“True. However, there is just no other way to solve your disagreements. You also need outside help with your accounting.”
This was a bitter pill to swallow, but it was either follow the advice or lose the business.
After weeks of agonizing, they chose Dennis to be the president. They spent the next months dividing up responsibilities and developing policies and procedures both of them could live with.
Both men preferred managing the sales and neither one wanted advertising, purchasing, or supervising the office staff. But all the work had to be done. Here is how they distributed some of the duties:
1. Tom managed the office, personnel relations, and maintenance.
2. Dennis got sales, advertising, and engineering.
3. They divided purchasing. Tom made the purchases for the office; Dennis for external needs. Tom became technical director.
They were still equal partners, both vitally interested in all areas of the business. They consulted each other, reviewed any decisions they wished to, and participated equally in making them. Tom had the last word in the office with Dennis contributing his knowledge occasionally. In the field, Dennis made the decisions with Tom contributing his knowledge occasionally.
However, Dennis, as president, had the last word in any decision. Rarely did he overrule Tom, but it did happen occasionally. They once were deadlocked over whether to buy a new or used computer. It almost killed Dennis to overrule his knowledgeable friend, but there was no other way. They could not argue endlessly over a machine.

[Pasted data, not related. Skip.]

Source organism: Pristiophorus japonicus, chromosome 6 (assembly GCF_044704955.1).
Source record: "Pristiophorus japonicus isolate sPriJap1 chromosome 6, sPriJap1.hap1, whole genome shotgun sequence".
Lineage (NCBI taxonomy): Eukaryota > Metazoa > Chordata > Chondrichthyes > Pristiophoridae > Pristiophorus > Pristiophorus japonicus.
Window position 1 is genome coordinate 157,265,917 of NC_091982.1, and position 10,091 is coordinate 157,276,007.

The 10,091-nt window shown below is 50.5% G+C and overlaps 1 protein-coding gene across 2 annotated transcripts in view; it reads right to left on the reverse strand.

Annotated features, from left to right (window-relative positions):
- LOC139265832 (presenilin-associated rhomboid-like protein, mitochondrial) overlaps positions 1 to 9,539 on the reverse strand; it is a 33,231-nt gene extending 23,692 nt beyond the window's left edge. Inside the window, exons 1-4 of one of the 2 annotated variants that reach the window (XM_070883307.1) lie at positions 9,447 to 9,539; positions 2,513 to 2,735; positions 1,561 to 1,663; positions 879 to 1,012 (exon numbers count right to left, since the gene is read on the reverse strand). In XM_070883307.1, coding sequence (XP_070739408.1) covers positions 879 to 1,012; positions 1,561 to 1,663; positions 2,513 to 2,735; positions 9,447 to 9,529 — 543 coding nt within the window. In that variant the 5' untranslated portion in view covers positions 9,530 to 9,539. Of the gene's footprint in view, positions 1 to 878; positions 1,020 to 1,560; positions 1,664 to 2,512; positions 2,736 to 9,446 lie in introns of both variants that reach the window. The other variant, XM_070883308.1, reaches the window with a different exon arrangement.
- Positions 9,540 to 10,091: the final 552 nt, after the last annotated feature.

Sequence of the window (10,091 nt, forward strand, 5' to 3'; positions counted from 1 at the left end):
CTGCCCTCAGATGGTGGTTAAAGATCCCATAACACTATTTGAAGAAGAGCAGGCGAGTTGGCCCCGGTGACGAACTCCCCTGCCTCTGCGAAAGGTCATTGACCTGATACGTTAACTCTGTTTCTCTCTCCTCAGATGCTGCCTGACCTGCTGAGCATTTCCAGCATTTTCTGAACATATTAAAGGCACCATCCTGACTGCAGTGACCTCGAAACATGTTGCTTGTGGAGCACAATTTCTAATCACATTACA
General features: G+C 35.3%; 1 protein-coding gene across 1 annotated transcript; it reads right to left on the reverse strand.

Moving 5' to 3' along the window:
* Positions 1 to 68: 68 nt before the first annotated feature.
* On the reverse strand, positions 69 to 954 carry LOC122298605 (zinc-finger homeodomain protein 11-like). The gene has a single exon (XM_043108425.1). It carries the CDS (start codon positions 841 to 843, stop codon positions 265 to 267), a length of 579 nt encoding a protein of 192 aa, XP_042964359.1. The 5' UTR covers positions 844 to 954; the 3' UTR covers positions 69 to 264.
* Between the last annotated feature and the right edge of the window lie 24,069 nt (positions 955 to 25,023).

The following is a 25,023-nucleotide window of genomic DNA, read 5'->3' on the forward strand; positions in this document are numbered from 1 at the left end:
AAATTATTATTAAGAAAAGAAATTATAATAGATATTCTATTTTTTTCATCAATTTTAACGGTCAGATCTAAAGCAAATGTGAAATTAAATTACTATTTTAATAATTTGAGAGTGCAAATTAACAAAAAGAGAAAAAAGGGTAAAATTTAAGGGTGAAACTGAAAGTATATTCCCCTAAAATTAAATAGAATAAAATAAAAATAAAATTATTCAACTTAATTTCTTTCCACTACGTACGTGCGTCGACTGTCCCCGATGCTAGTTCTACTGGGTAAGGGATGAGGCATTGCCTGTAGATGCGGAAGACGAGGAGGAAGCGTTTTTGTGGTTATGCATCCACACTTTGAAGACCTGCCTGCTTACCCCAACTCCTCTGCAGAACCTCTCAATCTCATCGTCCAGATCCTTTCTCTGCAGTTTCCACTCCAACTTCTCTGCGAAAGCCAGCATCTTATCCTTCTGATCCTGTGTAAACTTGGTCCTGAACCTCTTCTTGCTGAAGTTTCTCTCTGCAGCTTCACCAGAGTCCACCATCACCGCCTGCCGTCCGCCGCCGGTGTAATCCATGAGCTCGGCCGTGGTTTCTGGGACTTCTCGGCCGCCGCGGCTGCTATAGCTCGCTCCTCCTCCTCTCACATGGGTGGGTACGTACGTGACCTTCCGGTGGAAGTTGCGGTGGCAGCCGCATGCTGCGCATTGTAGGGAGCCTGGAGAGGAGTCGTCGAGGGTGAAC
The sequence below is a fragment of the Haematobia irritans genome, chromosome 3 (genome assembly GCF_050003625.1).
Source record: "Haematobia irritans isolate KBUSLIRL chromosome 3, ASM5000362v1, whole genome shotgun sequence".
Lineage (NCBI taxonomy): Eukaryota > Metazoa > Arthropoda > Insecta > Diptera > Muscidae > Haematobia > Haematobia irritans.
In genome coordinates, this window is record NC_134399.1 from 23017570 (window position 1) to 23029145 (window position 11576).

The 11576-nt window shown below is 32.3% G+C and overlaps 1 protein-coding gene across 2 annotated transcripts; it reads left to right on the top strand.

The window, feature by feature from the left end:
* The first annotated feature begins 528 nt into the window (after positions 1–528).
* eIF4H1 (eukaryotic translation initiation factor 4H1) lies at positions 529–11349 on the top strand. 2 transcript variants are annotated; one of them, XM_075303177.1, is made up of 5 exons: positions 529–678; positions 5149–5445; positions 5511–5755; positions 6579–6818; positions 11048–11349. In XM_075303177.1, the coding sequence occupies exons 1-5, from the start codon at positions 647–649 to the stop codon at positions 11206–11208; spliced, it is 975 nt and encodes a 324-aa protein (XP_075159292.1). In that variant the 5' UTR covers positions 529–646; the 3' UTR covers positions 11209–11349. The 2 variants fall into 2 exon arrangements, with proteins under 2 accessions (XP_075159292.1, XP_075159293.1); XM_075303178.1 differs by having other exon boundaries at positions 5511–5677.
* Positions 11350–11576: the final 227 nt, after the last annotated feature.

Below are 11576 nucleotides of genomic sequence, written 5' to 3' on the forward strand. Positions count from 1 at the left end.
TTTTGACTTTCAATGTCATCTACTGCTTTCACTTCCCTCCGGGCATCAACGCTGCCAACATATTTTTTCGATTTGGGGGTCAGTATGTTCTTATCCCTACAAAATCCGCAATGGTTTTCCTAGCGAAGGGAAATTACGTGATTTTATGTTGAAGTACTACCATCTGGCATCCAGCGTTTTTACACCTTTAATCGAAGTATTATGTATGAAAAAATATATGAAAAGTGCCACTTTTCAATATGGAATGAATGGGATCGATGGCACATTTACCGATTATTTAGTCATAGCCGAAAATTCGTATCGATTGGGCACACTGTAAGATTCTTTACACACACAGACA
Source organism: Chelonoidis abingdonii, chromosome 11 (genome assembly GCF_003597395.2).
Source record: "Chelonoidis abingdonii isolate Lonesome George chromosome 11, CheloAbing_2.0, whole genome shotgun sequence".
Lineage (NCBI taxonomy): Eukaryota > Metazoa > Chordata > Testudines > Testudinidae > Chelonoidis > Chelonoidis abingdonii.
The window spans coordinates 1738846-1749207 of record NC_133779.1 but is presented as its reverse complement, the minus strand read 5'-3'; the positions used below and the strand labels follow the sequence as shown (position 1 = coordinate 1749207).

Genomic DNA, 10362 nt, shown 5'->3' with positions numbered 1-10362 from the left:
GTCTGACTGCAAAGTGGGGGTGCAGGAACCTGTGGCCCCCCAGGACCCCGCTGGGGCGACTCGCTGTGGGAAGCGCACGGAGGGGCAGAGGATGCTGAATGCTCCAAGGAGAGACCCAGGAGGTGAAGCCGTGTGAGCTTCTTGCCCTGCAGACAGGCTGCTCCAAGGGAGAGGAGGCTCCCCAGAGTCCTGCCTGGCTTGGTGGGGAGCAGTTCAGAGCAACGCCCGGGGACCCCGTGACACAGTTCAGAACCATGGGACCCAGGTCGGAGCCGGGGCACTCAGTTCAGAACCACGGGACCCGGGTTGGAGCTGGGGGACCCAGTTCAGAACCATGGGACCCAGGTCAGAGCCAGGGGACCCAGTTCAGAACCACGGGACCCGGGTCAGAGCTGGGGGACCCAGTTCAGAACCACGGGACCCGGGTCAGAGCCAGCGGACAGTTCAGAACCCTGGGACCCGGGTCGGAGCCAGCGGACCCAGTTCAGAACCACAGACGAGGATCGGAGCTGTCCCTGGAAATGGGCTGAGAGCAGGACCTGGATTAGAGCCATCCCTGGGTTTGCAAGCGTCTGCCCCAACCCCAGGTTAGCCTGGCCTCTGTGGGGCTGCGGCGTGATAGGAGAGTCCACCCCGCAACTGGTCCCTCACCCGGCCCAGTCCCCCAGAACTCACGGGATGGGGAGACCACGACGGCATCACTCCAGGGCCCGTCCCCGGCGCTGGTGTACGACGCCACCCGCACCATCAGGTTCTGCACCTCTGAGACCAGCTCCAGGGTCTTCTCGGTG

The business grew and prospered. Tom and Dennis enjoyed working together. They learned to know each other better and developed confidence in each other’s decision-making ability–a process that took many months.
As Tom and Dennis reviewed their rocky beginning, both admitted they were vaguely aware the question of the last word would have to be settled. They had pushed the question out of their thinking, hoping it would go away. They both wanted to be president, but their pride made it impossible for them to make the selection.
Let us switch from Tom and Dennis to your marriage.
You are equal partners making decisions in marriage. Responsibilities must be divided up. You need policies, procedures, and rules in order to work cooperatively as well as independently.
There are some mothers who could not possibly take on any additional family responsibilities. Then, there are those moms who breeze through the chores at home and are ready for something else by 10:00 a.m. every morning.
When my wife and I first started in this business of raising a family, we got together and listed all of our responsibilities. (Notice I said our responsibilities, not my wife’s responsibilities or my responsibilities). Just a few of the many we detailed were housecleaning, money management, cooking, writing, radio work, children, cleaning the yard, travel planning, running a business, raising money, and food purchasing. Then we divvied them up. My wife got money management, travel agent, housecleaning, cooking, children, food purchasing, and a bunch more. I was assigned writing, radio work, cleaning the yard, running a business, and raising money. These were assignments on the basis of training, ability, interest, and necessity.